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Targeted delivery of losartan reduces liver inflammation and scarring, study finds

Date:
March 1, 2010
Source:
Wiley-Blackwell
Summary:
A recent study found that rats with advanced fibrosis that were administered a short-term dose of losartan-M6PHSA had reduced liver inflammation and fibrosis. Those animals treated with oral losartan alone did not experience a similar reduction in disease activity.

A recent study found that rats with advanced fibrosis that were administered a short-term dose of losartan-M6PHSA had reduced liver inflammation and fibrosis. Those animals treated with oral losartan alone did not experience a similar reduction in disease activity.

Results of this study appear in the March issue of Hepatology, a journal published by Wiley-Blackwell on behalf of the American Association for the Study of Liver Diseases.

Liver fibrosis a consequence of liver disease was thought to be irreversible and only transplantation of the liver would offer survival to the patient. Doctors now believe that early detection of fibrosis offers potential for therapies that prevent further liver scarring and the imminent need for transplantation.

In the current study, a Spanish research team led Ramón Bataller, M.D., from the Hospital Clínic in Barcelona investigated such a treatment, losartan-M6PHSA, in rat models. Losartan is an angiotensin (AT1) receptor blocker that was linked to mannose-6-phosphate modified human serum albumin (M6PHSA), a selective drug carrier targeting hepatic stellate cells (HSC). An average of 7 losartan molecules were coupled to M6PHSA. The study verified that losartan-M6PHSA accumulates in the fibrotic liver only, and other organs such as the lungs, heart, spleen and kidneys did not display the conjugate.

Researchers induced liver fibrosis in male rats by bile duct ligation to study short-term treatment outcomes. In both models, rats were given daily injections of saline, losartan-M6PHSA (3.3 mg/kg/day, to 125 µg losartan/kg), M6PHSA alone (3.3 mg/kg/day), or oral losartan (5 mg/kg/day). Bile duct-ligated rates treated with saline of M6PHSA alone showed severe fibrosis. "Animals treated with losartan-M6PHSA displayed less collagen deposition with less frequent formation of bridging fibrosis," said Dr. Bataller. "Short-term oral treatment with losartan alone did not reduce fibrosis or the amount of collagen."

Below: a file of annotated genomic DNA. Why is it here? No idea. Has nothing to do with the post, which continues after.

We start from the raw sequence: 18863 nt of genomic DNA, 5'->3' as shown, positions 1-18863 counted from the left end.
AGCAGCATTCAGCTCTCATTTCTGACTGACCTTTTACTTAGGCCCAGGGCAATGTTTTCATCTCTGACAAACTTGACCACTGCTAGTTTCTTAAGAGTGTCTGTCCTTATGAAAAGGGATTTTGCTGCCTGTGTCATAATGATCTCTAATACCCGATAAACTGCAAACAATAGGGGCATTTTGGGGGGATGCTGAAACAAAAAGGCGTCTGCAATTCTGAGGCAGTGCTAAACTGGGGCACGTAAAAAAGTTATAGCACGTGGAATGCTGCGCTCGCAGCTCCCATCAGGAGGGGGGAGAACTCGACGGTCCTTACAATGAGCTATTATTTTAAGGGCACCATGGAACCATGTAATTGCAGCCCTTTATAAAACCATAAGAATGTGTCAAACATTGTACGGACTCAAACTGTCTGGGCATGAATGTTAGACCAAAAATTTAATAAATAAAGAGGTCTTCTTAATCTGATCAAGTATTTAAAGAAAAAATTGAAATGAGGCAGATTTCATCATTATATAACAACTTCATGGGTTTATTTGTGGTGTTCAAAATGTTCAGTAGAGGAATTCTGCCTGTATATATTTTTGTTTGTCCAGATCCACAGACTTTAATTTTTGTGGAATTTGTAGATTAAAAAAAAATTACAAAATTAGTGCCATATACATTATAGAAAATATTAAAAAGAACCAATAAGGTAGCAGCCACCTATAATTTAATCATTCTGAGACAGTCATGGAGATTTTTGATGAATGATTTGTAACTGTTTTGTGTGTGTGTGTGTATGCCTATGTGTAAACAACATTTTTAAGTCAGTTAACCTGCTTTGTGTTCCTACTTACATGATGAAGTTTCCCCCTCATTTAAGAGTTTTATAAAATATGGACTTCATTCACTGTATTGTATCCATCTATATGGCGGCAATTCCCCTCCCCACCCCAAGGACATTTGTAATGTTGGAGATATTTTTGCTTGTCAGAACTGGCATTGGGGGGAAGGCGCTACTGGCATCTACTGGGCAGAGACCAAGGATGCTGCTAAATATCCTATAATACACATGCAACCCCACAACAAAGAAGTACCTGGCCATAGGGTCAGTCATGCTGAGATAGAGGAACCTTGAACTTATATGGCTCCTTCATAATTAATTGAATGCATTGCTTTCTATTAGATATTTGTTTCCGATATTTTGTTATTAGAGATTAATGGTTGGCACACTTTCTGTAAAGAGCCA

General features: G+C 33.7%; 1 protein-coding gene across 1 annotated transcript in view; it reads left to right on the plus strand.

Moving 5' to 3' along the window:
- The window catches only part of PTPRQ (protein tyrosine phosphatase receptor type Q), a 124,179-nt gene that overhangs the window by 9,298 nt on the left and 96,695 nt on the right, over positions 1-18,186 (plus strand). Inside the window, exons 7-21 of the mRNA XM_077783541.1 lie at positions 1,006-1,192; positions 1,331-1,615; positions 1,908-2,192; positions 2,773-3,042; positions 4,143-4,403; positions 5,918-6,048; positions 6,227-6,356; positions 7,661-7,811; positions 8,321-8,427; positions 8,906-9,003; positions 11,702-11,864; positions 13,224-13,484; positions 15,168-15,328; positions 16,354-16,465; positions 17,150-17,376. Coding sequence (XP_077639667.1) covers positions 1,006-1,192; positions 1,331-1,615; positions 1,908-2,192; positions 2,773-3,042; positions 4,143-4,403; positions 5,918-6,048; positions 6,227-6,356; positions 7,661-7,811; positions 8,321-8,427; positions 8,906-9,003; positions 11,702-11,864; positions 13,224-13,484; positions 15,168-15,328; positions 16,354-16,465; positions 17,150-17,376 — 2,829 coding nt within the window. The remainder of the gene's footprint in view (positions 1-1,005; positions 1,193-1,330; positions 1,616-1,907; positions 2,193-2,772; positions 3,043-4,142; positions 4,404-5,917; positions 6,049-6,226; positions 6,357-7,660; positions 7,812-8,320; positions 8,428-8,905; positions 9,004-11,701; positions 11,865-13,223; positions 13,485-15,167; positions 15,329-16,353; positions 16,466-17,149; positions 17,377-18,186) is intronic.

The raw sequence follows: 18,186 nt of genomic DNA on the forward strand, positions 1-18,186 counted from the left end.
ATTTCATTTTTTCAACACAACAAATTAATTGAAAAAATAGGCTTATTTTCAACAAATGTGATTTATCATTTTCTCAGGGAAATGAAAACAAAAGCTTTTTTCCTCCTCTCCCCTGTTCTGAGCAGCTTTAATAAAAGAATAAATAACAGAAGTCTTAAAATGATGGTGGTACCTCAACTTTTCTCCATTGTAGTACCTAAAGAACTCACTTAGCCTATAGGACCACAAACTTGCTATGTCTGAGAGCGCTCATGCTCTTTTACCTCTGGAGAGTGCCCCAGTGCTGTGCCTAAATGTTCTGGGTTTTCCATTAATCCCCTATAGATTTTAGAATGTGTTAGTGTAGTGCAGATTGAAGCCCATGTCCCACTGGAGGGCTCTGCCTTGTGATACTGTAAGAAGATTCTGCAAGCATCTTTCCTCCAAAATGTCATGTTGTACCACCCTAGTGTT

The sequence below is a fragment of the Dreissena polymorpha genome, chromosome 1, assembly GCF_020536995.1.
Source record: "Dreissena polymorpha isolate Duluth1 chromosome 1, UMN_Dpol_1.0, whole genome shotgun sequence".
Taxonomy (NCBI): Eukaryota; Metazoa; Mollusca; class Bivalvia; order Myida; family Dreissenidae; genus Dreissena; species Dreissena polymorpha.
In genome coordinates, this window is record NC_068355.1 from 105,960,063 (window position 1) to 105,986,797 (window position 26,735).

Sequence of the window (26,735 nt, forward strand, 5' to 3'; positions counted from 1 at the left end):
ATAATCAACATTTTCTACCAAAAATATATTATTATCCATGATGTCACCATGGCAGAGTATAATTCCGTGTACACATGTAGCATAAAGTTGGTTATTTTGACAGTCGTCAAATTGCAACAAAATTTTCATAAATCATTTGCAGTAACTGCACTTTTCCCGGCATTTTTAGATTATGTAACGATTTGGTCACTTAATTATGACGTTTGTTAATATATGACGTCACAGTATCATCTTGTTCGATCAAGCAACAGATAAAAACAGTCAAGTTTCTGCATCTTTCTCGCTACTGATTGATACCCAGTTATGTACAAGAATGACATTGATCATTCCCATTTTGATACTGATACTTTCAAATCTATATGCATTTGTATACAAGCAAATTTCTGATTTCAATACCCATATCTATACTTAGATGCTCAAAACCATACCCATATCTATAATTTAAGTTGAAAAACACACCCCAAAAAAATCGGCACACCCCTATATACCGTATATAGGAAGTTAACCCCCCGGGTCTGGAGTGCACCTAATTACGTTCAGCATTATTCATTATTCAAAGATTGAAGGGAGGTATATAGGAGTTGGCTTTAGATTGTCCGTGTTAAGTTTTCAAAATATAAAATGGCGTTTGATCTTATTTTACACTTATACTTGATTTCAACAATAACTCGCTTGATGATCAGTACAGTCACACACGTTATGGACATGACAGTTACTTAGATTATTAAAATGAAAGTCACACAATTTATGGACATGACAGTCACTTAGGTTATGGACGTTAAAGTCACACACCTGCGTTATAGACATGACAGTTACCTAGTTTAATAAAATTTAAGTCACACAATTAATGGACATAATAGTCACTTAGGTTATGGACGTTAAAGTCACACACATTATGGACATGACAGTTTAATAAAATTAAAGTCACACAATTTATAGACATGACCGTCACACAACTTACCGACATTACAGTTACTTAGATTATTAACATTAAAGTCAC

In the long-term results, advanced liver fibrosis was established in male rats by chronic treatment of carbon tetrachloride (CCl4 ). Treatment by saline, losartan-M6PHSA or M6PHSA alone was administered twice a week for three weeks. "While losartan-M6PHSA was able to reduce collagen synthesis, the degree of fibrosis reduction was not significant. Further studies identifying the ideal route and drug dosage for long-term treatment are clearly required," concluded Dr. Bataller.


Story Source:

The above story is based on materials provided by Wiley-Blackwell. Note: Materials may be edited for content and length.


Journal Reference:

  1. Montserrat Moreno, Teresa Gonzalo, Robbert J. Kok, Pau Sancho-Bru, Marike van Beuge, Josine Swart, Jai Prakash, Kai Temming, Constantino Fondevila, Leonie Beljaars, Marie Lacombe, Paul Vd Hoeven, Vicente Arroyo, Klaas Poelstra, David A. Brenner, Pere Ginès and Ramón Bataller. Reduction of advanced liver fibrosis by short-term targeted delivery of an angiotensin receptor blocker to hepatic stellate cells in rats. Hepatology, 2010; NA DOI: 10.1002/hep.23419

Cite This Page:

Wiley-Blackwell. "Targeted delivery of losartan reduces liver inflammation and scarring, study finds." ScienceDaily. ScienceDaily, 1 March 2010. <www.sciencedaily.com/releases/2010/03/100301091314.htm>.
Wiley-Blackwell. (2010, March 1). Targeted delivery of losartan reduces liver inflammation and scarring, study finds. ScienceDaily. Retrieved April 17, 2014 from www.sciencedaily.com/releases/2010/03/100301091314.htm
Wiley-Blackwell. "Targeted delivery of losartan reduces liver inflammation and scarring, study finds." ScienceDaily. www.sciencedaily.com/releases/2010/03/100301091314.htm (accessed April 17, 2014).

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